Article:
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Chipperfield reveals reworked Nobel Centre plans


David Chipperfield Architects has reduced the size of its proposed new Nobel Centre in Stockholm in response to local concerns

In April, Stockholm’s City Museum wrote to the city’s planning department calling on them to throw out the initial plans, saying they would dominate the local environment.

Now, Chipperfield’s has unveiled revised proposals, reducing the building’s height by 3m and improving public spaces on the Blasieholmen peninsula.

Speaking at the London Design Festival on Saturday, Chipperfield said: ‘The public has said the [the original plans were] too high - it is not a controversy. It is a public debate.

‘There should be more debate about how projects get built - we need more dialogue.’

Professor Carl-Henrik Heldin, chairman of the Nobel Foundation, said: ‘To us it has been important to listen to the opinions that have been presented.

‘We are satisfied with the solutions that David Chipperfield Architects has developed. Even though the building will now be smaller, it will be possible to create the broad range of activities we have envisioned that are related to the Nobel Prize and the achievements of the laureates.’

In addition to the lowering of the building’s height, Chipperfield’s new design has also been shortened by 4.5m.

A statement from the foundation said it has also been given ‘a clearer division into a base, middle and top floor that relates to the surrounding structures’.

A 200m² public terrace has also been incorporated on the top floor along the south-east side of the building, offering views of the city.

An underground car park has also been removed from the plans to make way for a public square on ground level.

On the top floor, two spaces have been included which could serve as a bar or be used for TV interviews.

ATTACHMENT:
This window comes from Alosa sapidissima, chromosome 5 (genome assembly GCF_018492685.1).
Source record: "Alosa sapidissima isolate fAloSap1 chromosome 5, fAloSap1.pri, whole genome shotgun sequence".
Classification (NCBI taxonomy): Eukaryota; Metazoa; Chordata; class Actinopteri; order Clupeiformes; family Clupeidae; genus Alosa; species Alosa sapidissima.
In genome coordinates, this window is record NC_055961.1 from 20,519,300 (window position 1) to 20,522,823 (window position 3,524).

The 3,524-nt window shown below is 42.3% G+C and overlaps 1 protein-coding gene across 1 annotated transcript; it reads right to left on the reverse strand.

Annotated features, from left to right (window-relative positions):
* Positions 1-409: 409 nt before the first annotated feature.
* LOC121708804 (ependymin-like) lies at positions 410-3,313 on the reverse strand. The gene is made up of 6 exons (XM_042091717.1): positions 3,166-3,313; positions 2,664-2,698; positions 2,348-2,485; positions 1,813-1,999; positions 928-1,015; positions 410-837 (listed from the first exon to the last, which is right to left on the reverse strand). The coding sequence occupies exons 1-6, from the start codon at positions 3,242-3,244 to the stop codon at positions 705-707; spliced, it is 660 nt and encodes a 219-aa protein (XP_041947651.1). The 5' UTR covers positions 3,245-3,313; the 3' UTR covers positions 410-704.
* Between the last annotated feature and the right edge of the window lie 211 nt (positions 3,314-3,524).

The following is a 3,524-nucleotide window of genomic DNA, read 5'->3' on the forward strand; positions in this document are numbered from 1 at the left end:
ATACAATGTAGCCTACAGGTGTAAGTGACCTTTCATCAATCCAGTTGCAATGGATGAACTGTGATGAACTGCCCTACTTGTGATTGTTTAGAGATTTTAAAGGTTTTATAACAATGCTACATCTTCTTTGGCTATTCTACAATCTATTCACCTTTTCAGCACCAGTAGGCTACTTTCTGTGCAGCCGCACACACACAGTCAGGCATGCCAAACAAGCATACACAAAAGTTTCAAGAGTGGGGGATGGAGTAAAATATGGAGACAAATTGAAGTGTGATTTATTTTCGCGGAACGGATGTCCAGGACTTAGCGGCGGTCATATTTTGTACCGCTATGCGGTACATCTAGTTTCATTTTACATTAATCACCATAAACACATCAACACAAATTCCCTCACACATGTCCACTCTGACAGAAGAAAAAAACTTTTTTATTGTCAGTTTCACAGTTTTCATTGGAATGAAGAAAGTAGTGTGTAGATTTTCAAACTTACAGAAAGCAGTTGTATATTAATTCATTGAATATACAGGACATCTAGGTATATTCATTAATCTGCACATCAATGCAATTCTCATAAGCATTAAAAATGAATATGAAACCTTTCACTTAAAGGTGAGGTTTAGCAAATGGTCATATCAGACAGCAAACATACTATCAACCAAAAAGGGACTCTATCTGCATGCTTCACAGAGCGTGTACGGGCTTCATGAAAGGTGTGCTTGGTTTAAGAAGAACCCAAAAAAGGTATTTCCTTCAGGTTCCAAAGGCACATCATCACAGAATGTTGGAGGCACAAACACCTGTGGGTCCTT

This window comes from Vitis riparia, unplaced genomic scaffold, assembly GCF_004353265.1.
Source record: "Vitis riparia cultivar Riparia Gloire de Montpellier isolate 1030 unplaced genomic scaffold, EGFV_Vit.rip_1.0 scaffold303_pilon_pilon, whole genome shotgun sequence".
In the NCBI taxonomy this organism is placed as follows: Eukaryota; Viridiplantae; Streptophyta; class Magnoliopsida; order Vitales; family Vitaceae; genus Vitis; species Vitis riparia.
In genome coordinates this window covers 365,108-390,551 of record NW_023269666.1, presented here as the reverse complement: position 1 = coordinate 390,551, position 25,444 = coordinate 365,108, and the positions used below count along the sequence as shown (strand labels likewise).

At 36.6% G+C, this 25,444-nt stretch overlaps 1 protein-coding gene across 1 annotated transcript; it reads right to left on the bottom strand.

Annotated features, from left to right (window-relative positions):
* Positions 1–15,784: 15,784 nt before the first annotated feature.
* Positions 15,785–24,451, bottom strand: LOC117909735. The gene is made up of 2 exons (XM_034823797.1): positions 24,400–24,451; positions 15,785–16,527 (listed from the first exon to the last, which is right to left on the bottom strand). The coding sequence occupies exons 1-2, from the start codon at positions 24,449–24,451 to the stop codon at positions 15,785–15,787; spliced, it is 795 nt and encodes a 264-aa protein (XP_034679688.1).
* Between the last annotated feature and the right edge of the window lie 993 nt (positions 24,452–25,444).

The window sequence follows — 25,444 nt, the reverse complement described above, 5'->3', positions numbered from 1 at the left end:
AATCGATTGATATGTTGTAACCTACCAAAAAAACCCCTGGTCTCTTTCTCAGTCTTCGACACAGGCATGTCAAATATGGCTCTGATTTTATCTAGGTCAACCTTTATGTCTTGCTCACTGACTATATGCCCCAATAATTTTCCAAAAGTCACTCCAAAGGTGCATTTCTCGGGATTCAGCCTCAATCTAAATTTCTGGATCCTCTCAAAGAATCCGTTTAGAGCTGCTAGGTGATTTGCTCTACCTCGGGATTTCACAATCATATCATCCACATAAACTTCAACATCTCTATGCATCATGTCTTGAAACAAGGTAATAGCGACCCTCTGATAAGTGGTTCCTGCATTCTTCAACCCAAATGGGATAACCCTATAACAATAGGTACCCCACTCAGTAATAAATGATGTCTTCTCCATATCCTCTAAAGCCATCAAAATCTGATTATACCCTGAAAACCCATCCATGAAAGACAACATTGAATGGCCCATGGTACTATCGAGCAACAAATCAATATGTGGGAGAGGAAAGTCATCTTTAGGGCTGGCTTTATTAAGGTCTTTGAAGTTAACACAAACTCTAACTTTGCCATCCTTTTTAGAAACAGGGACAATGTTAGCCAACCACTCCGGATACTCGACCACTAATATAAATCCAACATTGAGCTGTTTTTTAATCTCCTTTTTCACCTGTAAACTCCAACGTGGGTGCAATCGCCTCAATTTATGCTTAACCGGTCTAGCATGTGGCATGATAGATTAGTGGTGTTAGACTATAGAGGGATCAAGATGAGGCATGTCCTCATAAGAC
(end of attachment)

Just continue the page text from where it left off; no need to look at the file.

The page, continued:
David Chipperfield Architects' reworked - and smaller - proposals for the new Nobel Centre in Stockholm [September 2015]

Reworked plans - September 2015

Winner: David Chipperfield Architects' 'Nobelhuset' contest entry for Stockholm’s new Nobel Centre

Original plans - February 2014


Previous story (AJ 09.04.14)

Chipperfield wins Nobel Centre job


Readers' comments (2)

  • The proposal has been criticized because the historic port environment will be erased. A customs house from 1876 and two unique wooden warehouses. The new proposal doesn´t change this. The reason why the proposal has been changed is that the County Administrative Board has said no to the original proposal since it was (still is ?) too high - even higher than the National Museum of Fine Arts situated at the same peninsula. Another problem with the new proposal is that the garage for 120 cars has been scrapped (in order to lower the building) and that there are no parking spaces in the new proposal. The traffic situation on the peninsula is probelmatic already in the present situation. There are many sites in Stockholm more fitted for a huge building like this. The whole matter will no doubt be settled in court.

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  • Wrong place for this building no matter how good the design.

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